The Growth Plan states: "Population and employment growth will be accommodated by ... directing a significant portion of new growth to the built-up areas of the community through intensification ... [and] building compact, transit-supportive communities in designated greenfield areas." As explained in Chapter 2, the following policies are key in determining the location and form of growth:
- "A minimum of 40 percent of all residential development occurring annually within each upper- and single-tier municipality will be within the built-up area."
- "The designated greenfield area of each upper- or single-tier municipality will be planned to achieve a minimum density target that is not less than 50 residents and jobs combined per hectare."
- Municipalities in the Outer Ring may request the use of an alternative minimum intensification target that is lower than 40%, given the size, location, and capacity of the built-up areas.
- The Plan also allows for minimum greenfield density targets that are lower than 50 people and jobs per hectare combined in the Outer Ring, in order to respect "the characteristics of the municipality and adjacent communities."
- Municipalities may choose to (and are encouraged to) set higher targets and, if they are already achieving higher levels of intensification, those higher levels are required to be maintained.
In the seven years since the introduction of the Growth Plan, municipalities have updated or are in the process of updating their official planning documents to incorporate these new policies, targets, and forecasts. Many municipalities in the Outer Ring have received permission from the Minister of Infrastructure to use alternative targets for intensification and greenfield area densities that are lower than the minimums stated in the Growth Plan. In this section, we will summarize the variations across the region and the potential impact on growth management in the Greater Golden Horseshoe.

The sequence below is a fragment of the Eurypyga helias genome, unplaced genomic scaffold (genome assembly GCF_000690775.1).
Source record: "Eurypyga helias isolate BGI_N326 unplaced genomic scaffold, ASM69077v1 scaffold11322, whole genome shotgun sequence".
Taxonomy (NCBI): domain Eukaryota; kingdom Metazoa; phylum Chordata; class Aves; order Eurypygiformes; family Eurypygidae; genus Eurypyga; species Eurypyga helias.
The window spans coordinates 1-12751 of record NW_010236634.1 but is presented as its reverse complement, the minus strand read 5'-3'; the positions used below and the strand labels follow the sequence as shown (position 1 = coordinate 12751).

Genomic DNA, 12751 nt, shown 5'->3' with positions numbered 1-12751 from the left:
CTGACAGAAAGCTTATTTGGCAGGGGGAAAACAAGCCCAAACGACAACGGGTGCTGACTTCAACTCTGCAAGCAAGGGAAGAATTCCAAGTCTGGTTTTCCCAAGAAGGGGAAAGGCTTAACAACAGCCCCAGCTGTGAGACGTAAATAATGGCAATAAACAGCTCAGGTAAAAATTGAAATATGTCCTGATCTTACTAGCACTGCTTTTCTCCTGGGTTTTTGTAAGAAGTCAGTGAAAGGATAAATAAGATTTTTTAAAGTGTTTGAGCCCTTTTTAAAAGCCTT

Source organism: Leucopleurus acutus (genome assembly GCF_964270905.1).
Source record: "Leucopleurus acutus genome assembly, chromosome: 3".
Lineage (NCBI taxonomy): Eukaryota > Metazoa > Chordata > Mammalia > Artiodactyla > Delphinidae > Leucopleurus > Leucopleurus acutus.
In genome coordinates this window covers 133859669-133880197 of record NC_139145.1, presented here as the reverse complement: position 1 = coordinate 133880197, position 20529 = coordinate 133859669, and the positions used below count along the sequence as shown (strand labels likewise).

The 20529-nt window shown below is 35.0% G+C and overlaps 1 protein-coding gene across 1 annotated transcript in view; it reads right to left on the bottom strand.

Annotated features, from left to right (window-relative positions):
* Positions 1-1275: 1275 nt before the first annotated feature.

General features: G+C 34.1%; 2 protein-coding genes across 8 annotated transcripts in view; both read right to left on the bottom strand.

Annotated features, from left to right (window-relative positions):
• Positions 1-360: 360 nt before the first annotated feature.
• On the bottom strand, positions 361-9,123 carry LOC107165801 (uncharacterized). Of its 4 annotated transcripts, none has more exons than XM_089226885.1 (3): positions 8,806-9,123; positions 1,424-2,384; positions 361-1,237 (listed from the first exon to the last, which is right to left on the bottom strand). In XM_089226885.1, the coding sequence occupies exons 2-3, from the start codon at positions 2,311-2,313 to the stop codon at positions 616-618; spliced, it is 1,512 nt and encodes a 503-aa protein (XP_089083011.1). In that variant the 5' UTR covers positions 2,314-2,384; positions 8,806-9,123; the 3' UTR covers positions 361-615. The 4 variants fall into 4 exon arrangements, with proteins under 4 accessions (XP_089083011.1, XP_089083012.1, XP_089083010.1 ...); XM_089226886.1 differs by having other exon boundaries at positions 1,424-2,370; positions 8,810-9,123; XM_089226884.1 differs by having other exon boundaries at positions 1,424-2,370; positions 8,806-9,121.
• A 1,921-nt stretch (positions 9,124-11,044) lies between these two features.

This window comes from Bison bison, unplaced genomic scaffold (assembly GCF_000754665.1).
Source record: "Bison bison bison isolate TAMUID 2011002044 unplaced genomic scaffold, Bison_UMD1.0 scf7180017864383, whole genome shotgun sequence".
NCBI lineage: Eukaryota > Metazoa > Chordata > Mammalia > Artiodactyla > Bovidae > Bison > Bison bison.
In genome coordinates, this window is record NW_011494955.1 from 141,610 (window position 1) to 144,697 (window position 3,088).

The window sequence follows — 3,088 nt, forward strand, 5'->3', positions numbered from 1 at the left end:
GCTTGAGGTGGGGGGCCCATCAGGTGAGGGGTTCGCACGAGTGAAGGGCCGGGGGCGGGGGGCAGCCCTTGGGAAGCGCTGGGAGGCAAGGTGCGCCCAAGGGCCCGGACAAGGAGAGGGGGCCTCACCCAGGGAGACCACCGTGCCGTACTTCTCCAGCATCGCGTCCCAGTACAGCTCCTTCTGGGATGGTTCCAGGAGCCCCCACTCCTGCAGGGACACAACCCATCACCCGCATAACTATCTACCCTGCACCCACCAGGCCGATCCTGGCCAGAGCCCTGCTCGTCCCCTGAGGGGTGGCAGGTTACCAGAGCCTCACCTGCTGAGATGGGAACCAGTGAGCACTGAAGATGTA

This may appear to be a dry exercise in numbers, but the numbers ultimately have implications for the way in which the region develops and how municipalities plan for growth, because the numbers eventually become communities where people live and work. The purpose of setting a minimum target for intensification is to limit the amount of greenfield land needed to accommodate population and employment growth and the need to expand the urban boundary. The purpose of setting a minimum target for designated greenfield area densities is to ensure that new communities can be served by transit and that infrastructure can be provided efficiently and cost-effectively, and to limit the need for the designation of new greenfield lands for growth. The numbers really do matter.